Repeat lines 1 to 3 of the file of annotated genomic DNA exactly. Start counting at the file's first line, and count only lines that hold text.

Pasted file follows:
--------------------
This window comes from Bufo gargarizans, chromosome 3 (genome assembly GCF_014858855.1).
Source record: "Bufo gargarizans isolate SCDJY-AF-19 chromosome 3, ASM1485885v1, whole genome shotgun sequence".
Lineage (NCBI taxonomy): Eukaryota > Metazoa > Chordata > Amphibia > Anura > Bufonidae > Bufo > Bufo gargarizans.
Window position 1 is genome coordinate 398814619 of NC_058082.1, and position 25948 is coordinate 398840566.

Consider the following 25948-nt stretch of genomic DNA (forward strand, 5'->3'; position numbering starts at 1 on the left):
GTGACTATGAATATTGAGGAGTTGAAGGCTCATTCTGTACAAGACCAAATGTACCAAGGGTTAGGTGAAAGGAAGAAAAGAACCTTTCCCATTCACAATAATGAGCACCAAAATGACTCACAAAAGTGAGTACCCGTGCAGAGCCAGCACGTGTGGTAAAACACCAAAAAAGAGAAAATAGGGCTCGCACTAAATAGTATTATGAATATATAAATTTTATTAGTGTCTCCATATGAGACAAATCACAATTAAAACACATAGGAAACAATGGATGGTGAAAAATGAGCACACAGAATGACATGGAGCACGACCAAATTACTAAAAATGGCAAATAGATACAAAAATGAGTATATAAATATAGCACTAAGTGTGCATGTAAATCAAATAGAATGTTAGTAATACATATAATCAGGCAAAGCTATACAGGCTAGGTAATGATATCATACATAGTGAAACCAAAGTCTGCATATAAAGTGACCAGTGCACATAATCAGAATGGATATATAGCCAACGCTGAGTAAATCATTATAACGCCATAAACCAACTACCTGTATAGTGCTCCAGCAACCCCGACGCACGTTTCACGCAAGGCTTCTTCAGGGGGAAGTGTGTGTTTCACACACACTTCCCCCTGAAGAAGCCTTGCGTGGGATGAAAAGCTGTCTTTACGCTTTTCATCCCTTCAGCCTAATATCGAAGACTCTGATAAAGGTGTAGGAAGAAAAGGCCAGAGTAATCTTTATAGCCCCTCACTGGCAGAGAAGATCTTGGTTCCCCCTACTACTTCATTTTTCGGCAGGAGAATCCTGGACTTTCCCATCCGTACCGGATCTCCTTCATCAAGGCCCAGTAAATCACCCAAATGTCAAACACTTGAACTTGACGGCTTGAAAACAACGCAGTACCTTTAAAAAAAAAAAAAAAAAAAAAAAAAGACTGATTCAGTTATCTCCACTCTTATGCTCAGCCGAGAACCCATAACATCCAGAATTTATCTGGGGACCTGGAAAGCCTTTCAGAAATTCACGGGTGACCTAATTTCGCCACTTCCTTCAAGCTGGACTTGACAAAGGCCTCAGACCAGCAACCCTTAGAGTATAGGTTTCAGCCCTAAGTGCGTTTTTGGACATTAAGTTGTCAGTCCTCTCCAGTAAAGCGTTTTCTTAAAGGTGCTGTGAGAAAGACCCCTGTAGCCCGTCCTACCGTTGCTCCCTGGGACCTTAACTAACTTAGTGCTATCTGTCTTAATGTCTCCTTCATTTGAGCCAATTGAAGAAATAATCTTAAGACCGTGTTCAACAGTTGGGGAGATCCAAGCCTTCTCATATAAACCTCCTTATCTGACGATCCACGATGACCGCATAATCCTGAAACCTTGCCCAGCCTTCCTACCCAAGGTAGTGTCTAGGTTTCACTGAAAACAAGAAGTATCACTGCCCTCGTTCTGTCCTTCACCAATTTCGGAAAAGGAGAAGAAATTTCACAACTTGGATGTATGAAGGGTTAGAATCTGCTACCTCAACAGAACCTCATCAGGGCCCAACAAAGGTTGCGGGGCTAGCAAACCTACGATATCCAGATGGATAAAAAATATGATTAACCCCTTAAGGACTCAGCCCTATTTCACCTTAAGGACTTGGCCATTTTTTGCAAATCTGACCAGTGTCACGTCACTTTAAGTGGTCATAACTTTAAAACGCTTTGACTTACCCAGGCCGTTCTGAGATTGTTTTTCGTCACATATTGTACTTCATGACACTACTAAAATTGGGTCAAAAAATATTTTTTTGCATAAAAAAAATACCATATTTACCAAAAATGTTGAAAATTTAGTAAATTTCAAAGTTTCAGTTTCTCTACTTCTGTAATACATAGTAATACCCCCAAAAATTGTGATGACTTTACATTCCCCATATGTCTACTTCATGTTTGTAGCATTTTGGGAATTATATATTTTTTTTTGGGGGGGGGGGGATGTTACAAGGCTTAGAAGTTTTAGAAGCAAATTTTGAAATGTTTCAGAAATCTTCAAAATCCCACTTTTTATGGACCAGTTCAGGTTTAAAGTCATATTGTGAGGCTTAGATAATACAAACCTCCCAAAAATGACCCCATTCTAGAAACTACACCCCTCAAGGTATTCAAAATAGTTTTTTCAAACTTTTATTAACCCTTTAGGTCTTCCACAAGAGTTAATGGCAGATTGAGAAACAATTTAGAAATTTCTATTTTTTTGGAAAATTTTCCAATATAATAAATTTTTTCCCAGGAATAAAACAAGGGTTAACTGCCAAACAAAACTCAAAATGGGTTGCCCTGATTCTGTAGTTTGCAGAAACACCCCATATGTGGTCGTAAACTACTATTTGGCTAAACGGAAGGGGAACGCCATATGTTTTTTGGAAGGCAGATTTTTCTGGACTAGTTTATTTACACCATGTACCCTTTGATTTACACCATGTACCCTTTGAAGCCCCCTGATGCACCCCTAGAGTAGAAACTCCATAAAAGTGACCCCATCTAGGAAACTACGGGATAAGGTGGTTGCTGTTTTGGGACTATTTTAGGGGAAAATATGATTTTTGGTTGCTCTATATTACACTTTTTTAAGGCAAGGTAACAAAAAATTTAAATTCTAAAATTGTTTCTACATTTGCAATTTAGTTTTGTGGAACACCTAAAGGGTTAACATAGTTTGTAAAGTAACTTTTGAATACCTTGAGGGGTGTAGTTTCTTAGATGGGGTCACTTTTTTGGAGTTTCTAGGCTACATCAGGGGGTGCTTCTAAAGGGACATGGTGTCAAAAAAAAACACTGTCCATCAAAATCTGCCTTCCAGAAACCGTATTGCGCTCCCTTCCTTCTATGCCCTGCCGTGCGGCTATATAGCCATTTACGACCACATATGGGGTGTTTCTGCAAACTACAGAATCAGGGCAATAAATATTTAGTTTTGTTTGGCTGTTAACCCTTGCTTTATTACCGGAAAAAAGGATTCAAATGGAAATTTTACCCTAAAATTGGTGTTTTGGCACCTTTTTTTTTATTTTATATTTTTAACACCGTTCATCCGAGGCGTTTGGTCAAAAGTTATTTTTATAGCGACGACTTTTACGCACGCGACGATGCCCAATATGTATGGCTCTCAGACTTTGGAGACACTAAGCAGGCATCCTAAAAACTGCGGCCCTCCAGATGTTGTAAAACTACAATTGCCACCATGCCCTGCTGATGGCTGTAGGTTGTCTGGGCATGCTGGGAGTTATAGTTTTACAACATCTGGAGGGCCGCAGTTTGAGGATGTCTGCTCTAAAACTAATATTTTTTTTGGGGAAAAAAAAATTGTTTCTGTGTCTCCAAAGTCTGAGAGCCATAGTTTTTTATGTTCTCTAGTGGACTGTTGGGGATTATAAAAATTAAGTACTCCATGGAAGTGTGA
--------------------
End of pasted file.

This window comes from Bufo gargarizans, chromosome 3 (genome assembly GCF_014858855.1).
Source record: "Bufo gargarizans isolate SCDJY-AF-19 chromosome 3, ASM1485885v1, whole genome shotgun sequence".
Lineage (NCBI taxonomy): Eukaryota > Metazoa > Chordata > Amphibia > Anura > Bufonidae > Bufo > Bufo gargarizans.